As to the quarter in which the war will break out, the writer believes that the nation first aasailPd will not be England. The risk of invading England is great and the rewards are insecure ; and even if won they would be worth little, and would be paid for at a colossal and exhausting east of blood and treasure; for no nation so compact, so vigorous, so resourceful as the Ragland of the present day was ever permanently subdued.

"The issue is a terrible one for a French ruler to contemplate, even if his untried navies should be as successful at sea as his armies fresh from the Algerian training-ground have been on land. But it has doubtless not escaped the consideration of the Emperor that the issue may possibly he the other way. The sea is no Via Sacra.' to a French navy. Aboukir and; Trafalgar are sorry memories to substitute for Marengo and Lodi. And. if fortune should bees constant to England on her element as she has been to France on hers—if the conduct and courage of English seamen are true to their glorious traditions—if it should turn out that neither big dockyards, nor iron-cased rams can make a maritime nation, what fate has the Emperor to expect? To France it will matter comparatively little. She never was great in naval warfare, and no future defeats can make her leas so. But to the Emperor it is utter, absolute, irretrievable ruin. His throne is built on the memory of former glory, and can withstand anything except disaster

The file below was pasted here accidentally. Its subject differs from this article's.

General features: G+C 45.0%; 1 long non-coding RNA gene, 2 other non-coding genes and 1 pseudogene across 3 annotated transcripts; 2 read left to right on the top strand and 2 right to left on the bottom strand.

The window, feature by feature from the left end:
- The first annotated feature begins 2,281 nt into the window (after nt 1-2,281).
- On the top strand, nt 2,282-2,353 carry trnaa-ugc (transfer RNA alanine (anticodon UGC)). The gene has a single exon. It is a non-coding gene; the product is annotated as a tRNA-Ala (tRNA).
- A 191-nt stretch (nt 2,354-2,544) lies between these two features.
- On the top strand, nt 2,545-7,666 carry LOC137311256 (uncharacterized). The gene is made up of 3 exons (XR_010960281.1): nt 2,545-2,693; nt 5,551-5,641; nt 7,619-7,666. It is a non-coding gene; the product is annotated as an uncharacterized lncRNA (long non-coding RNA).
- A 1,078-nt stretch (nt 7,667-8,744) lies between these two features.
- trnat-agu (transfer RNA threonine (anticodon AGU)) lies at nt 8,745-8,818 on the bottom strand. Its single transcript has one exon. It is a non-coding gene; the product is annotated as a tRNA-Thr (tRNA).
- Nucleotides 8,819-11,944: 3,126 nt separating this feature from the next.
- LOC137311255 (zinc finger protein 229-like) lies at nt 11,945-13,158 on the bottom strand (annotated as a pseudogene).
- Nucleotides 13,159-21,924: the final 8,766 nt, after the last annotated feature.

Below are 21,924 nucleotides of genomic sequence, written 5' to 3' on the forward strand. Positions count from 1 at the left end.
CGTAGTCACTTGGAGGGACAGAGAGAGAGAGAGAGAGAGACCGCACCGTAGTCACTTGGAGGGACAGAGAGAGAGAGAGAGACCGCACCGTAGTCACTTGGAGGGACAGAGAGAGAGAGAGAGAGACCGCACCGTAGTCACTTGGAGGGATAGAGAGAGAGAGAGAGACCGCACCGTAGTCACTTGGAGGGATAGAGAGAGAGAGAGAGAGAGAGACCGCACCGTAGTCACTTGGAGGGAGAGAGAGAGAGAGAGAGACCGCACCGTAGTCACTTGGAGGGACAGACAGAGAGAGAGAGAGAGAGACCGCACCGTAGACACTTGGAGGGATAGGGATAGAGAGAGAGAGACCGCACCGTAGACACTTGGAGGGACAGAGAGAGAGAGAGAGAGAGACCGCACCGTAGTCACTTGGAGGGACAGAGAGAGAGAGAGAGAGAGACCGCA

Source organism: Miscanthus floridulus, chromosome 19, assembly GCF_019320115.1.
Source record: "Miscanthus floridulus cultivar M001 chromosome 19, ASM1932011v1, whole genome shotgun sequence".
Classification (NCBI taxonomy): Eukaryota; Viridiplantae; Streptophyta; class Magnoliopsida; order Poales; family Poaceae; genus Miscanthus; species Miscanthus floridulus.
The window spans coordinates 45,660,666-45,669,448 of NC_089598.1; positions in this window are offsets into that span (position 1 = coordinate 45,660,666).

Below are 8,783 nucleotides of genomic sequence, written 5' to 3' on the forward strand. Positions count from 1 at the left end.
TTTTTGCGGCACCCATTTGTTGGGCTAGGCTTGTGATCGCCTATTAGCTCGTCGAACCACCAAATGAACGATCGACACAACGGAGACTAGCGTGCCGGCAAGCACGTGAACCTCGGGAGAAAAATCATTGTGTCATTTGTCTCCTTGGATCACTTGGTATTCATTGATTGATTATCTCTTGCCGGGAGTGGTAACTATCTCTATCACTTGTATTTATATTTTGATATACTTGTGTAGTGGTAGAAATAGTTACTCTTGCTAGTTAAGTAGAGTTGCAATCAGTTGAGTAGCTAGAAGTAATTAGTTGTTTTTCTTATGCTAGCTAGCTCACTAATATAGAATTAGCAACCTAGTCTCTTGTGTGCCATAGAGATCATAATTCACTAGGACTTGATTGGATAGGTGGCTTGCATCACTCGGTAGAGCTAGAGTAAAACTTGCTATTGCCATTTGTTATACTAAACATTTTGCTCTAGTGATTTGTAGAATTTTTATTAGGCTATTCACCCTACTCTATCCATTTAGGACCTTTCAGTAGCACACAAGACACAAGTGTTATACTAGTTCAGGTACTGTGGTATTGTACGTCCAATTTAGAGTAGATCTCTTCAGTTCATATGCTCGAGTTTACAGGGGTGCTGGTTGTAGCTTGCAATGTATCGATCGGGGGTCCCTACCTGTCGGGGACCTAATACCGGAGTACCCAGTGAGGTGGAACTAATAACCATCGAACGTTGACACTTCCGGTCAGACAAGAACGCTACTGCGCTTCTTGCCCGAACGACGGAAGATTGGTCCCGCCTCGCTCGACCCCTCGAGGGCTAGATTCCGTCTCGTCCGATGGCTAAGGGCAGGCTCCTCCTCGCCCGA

and disgrace ; and of all disgrace that which it can endure least is a defeat at the hands of England. Frenchmen will never forgive the man who shall reopen the wounds of Waterloo?'